New UK prime minister Boris Johnson has announced his government will fund a new high-speed rail route in the north of England.
It will link the cities of Manchester and Leeds and reduce the journey time between them from 50 minutes to under 30.
"I want to be the PM who does with Northern Powerhouse Rail what we did with Crossrail in London", said Johnson in Manchester on Saturday as he announced plans to "turbo-charge" growth in the region.
"And today I am going to deliver on my commitment to that vision with a pledge to fund the Leeds to Manchester route."
The new Trans-Pennine rail route is the first in a series of new intercity routes, Johnson said. He promised £3.6bn spending for "deprived towns", with 100 towns to be put to the test.
"If we want people to express their talent properly, then you need proper connectivity, it's an absolutely crucial point", Johnson said.
"I want to unite our country and to level up", he added.
The details of the new rail route will be announced in the autumn, after the project for HS2, a high-speed rail between London and the Midlands, is reviewed.
"It will be up to local people and us to come to an agreement on the exact proposal they want – but I have tasked officials to accelerate their work on these plans so that we are ready to do a deal in the autumn," Johnson said.
"Feel free to applause", the new PM said at the end of his speech, which was met with silence from the audience.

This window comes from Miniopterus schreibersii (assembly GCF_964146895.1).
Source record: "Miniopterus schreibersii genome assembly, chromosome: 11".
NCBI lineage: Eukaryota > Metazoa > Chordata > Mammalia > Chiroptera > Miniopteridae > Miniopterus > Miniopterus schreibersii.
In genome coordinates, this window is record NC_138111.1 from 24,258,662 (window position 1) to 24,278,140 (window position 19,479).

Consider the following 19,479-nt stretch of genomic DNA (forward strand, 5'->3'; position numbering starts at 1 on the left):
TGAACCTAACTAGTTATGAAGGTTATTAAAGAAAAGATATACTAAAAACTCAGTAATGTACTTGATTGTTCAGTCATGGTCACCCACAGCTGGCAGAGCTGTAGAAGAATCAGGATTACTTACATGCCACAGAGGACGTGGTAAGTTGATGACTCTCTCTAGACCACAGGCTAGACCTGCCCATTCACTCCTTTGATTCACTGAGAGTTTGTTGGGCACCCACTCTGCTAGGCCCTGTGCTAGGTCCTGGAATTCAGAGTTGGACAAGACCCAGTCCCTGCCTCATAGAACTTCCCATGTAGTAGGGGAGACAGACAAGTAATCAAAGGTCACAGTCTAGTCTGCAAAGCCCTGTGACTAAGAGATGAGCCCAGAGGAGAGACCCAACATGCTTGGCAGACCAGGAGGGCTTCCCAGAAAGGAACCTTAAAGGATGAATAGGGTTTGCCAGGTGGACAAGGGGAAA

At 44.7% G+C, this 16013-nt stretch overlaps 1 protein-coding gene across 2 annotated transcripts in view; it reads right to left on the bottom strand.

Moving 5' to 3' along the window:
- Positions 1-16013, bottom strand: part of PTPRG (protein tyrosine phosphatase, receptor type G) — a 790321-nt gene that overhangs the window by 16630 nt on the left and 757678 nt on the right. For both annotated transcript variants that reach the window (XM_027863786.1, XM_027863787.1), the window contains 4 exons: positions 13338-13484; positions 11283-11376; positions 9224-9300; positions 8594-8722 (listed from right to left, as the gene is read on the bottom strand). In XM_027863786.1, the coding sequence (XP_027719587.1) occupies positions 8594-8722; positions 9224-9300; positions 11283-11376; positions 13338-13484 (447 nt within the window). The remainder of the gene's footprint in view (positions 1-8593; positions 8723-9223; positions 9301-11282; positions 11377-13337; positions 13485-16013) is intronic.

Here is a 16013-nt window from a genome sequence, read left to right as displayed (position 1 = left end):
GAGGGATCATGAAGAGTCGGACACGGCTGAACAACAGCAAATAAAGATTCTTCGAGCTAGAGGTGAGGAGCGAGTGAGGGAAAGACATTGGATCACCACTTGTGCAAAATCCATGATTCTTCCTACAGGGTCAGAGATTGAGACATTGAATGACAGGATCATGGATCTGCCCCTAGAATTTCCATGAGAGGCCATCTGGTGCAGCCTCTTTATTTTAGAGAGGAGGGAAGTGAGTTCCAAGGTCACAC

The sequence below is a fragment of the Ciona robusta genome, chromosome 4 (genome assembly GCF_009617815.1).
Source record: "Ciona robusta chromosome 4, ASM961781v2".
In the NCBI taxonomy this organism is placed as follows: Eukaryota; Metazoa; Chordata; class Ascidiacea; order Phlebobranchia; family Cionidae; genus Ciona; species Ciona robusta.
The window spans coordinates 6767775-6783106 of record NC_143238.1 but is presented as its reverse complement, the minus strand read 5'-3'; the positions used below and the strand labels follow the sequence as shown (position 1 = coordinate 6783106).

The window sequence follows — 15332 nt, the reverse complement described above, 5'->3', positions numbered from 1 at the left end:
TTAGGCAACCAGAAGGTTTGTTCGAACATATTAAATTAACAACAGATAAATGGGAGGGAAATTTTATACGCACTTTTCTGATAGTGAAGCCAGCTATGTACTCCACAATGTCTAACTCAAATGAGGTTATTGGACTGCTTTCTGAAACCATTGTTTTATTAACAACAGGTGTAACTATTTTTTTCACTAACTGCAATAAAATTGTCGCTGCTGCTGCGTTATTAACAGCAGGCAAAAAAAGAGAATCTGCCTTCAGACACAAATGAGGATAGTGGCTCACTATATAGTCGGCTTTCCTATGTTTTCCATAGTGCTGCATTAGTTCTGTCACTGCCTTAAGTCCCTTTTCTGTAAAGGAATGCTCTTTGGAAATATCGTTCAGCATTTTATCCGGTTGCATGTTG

The British political opposition Labour party responded to Johnson's plan by describing as a "cheapskate refurb of existing lines", "not even a half measure and not worth clapping".
"This is sadly once again another Tory Prime Minister coming to the North with nothing new", the shadow transport secretary, Labour's Rachael Maskell, said in a statement.
"There is no timeline, no linking of northern towns, just more vague promise of a skeleton line, and a rehash of the insulting level of investment for the region."
The new British PM also addressed the Brexit negotiations with the EU in his Manchester speech, saying that the backstop should be removed from the EU-UK Brexit deal, or the UK would favour a no-deal scenario.
"I do not want a no-deal Brexit, that is not where we're aiming," Johnson said. But he went on: "If we get rid of the backstop, whole and entire, then we'll make a lot of progress. That would be my answer."
He said the backstop is "anti-democratic" and "seeks to divide the UK", adding: "We need to get it out and then we can make progress."
You can watch Johnson's speech again in the video player, above.